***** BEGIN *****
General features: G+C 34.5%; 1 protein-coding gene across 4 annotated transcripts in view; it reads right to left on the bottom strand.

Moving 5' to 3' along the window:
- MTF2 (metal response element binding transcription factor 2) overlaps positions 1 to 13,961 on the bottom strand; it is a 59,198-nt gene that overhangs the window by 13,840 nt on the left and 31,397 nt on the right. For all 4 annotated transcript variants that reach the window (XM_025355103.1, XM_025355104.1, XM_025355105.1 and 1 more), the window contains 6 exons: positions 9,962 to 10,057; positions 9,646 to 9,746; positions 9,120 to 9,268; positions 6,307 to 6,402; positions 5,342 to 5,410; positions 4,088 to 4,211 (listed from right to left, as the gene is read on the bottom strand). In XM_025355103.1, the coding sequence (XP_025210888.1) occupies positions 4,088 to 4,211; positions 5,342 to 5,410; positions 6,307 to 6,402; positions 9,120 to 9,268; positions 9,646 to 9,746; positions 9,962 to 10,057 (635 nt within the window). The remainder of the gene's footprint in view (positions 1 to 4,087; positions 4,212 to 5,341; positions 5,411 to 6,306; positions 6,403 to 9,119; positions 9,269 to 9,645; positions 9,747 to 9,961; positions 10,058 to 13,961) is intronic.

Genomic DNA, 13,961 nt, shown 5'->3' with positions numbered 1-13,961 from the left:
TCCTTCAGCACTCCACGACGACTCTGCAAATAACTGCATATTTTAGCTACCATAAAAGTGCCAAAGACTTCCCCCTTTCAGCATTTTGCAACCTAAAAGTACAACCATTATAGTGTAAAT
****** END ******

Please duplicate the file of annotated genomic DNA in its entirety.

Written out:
General features: G+C 34.5%; 1 protein-coding gene across 4 annotated transcripts in view; it reads right to left on the bottom strand.

Moving 5' to 3' along the window:
- MTF2 (metal response element binding transcription factor 2) overlaps positions 1 to 13,961 on the bottom strand; it is a 59,198-nt gene that overhangs the window by 13,840 nt on the left and 31,397 nt on the right. For all 4 annotated transcript variants that reach the window (XM_025355103.1, XM_025355104.1, XM_025355105.1 and 1 more), the window contains 6 exons: positions 9,962 to 10,057; positions 9,646 to 9,746; positions 9,120 to 9,268; positions 6,307 to 6,402; positions 5,342 to 5,410; positions 4,088 to 4,211 (listed from right to left, as the gene is read on the bottom strand). In XM_025355103.1, the coding sequence (XP_025210888.1) occupies positions 4,088 to 4,211; positions 5,342 to 5,410; positions 6,307 to 6,402; positions 9,120 to 9,268; positions 9,646 to 9,746; positions 9,962 to 10,057 (635 nt within the window). The remainder of the gene's footprint in view (positions 1 to 4,087; positions 4,212 to 5,341; positions 5,411 to 6,306; positions 6,403 to 9,119; positions 9,269 to 9,645; positions 9,747 to 9,961; positions 10,058 to 13,961) is intronic.

Genomic DNA, 13,961 nt, shown 5'->3' with positions numbered 1-13,961 from the left:
TCCTTCAGCACTCCACGACGACTCTGCAAATAACTGCATATTTTAGCTACCATAAAAGTGCCAAAGACTTCCCCCTTTCAGCATTTTGCAACCTAAAAGTACAACCATTATAGTGTAAAT